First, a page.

The Presidency Sunday alleged the Catholic Bishop of Diocese of Sokoto, Bishop Mathew Kukah, and other opponents of President Muhammadu Buhari’s administration cause the delayed delivery of Tucano fighter jets from the US.
Kukah and the Presidency had engaged in a war of words in the past few days. The former had, in his Easter sermon, alleged that Buhari had destroyed Nigeria; the allegation the latter had punctured. Two days later, the cleric, on a programme of Arise TV, described the president’s spokesmen as incompetent and challenged them to a debate.
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Yesterday, Shehu, in a statement titled ‘Predicting Nigeria’s Collapse is a Perennial Pursuit of US Think Tanks and Policy Experts’, reacted to the plan to release an updated book written by a retired former US Ambassador to Nigeria John Campbell in which Kukah provided a supportive quote for the dustcover.
Shehu said the US policy and support towards Nigeria, including during the Buhari administration, had been so inconsistent.
He said despite Kukah’s constant negative views, Campbell had “consistently” said it was in the interests of the US to encourage democracy and security in Nigeria.
He said it seemed unlikely the conclusion of the book to be published by the US Council on Foreign Relations (CFR) think-tank would be that Nigeria was improving on any measure.
Shehu stated: “In 2015 the then newly-elected Buhari government requested US military support in the form of Super Tucano jet fighters for the Nigerian Air Force. The Nigerian military, security, and intelligence services repeatedly made this request. The US administration of the time concurred: the delivery of such jets would help deliver a critical turning point in Nigeria’s struggle against jihadist terrorists across the Sahel.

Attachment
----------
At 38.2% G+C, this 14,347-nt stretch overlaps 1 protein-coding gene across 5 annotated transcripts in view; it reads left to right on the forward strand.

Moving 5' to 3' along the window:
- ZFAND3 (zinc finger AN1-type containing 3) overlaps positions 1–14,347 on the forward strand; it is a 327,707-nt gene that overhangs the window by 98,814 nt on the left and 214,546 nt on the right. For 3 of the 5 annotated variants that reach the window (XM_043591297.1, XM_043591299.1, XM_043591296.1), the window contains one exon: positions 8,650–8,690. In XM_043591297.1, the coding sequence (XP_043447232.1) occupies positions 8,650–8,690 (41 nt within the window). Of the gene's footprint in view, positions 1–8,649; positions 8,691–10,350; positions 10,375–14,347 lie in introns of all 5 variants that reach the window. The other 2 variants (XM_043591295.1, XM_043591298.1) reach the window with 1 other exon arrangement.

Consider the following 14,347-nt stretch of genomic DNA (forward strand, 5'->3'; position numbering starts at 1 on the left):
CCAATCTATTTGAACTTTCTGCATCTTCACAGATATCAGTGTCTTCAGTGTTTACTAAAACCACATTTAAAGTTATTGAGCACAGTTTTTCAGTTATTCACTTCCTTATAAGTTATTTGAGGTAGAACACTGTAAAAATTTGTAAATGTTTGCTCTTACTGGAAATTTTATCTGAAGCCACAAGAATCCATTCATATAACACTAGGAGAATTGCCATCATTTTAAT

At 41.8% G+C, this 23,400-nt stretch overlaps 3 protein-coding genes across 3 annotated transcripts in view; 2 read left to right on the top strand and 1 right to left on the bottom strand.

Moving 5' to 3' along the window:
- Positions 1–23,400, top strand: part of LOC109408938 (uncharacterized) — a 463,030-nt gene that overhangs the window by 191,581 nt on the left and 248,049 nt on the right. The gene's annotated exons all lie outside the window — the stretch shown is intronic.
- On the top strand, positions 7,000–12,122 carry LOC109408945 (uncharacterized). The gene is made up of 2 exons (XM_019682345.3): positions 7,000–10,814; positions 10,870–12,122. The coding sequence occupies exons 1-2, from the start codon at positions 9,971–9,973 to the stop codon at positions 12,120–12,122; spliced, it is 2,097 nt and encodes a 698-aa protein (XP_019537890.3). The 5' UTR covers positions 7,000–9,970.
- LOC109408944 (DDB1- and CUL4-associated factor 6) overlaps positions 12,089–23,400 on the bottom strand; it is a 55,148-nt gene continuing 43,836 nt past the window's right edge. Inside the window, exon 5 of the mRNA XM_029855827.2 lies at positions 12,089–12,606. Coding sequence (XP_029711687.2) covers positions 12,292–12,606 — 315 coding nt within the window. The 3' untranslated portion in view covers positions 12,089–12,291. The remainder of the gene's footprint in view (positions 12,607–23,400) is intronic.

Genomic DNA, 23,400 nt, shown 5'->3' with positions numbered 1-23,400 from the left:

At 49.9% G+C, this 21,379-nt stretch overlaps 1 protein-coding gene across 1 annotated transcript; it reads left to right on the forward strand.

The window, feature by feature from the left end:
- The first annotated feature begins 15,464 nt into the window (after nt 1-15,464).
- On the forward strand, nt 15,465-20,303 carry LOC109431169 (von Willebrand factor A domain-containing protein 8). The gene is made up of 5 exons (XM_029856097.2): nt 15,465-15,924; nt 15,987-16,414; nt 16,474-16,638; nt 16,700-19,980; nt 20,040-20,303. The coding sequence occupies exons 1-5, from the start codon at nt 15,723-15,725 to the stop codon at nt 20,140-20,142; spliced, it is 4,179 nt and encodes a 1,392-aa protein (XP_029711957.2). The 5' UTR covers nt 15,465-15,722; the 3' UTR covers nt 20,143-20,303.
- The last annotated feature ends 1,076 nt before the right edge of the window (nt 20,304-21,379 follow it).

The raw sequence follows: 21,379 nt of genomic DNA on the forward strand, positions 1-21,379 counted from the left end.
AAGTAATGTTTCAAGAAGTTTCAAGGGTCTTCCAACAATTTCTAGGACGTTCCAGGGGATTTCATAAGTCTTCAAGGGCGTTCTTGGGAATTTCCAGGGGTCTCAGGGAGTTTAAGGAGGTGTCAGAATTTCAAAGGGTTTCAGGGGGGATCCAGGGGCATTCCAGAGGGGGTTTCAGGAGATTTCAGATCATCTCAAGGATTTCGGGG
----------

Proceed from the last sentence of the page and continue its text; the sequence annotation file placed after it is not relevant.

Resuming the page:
“Yet two years later, that jet delivery was rescinded, the reasons given that unless Nigeria improved its religious relations between Christianity and Islam then US support would not be forthcoming in this, and many other areas.
“Such views were compounded by the constant lobbying of US Congress by the opponents of the Nigerian government who had lost the previous election, and many of their southern religious supporters, including Bishop Mathew Kukah, the Catholic Bishop of Diocese of Sokoto, who, unsurprising, provides a supportive quote for the dustcover of the new edition of Campbell’s book. (Kukah even took to addressing the US Congress himself, briefing his audience on the history of coups in Nigeria – without, of course, mentioning that none had occurred since 1993, some 29 years ago).
“Fortunately, now today under a new US administration these jets have been delivered, and with it, a serious blow against the terrorists – with the supreme leader of Islamic State in West Africa and scores of other leaders of the group eliminated in airstrikes.”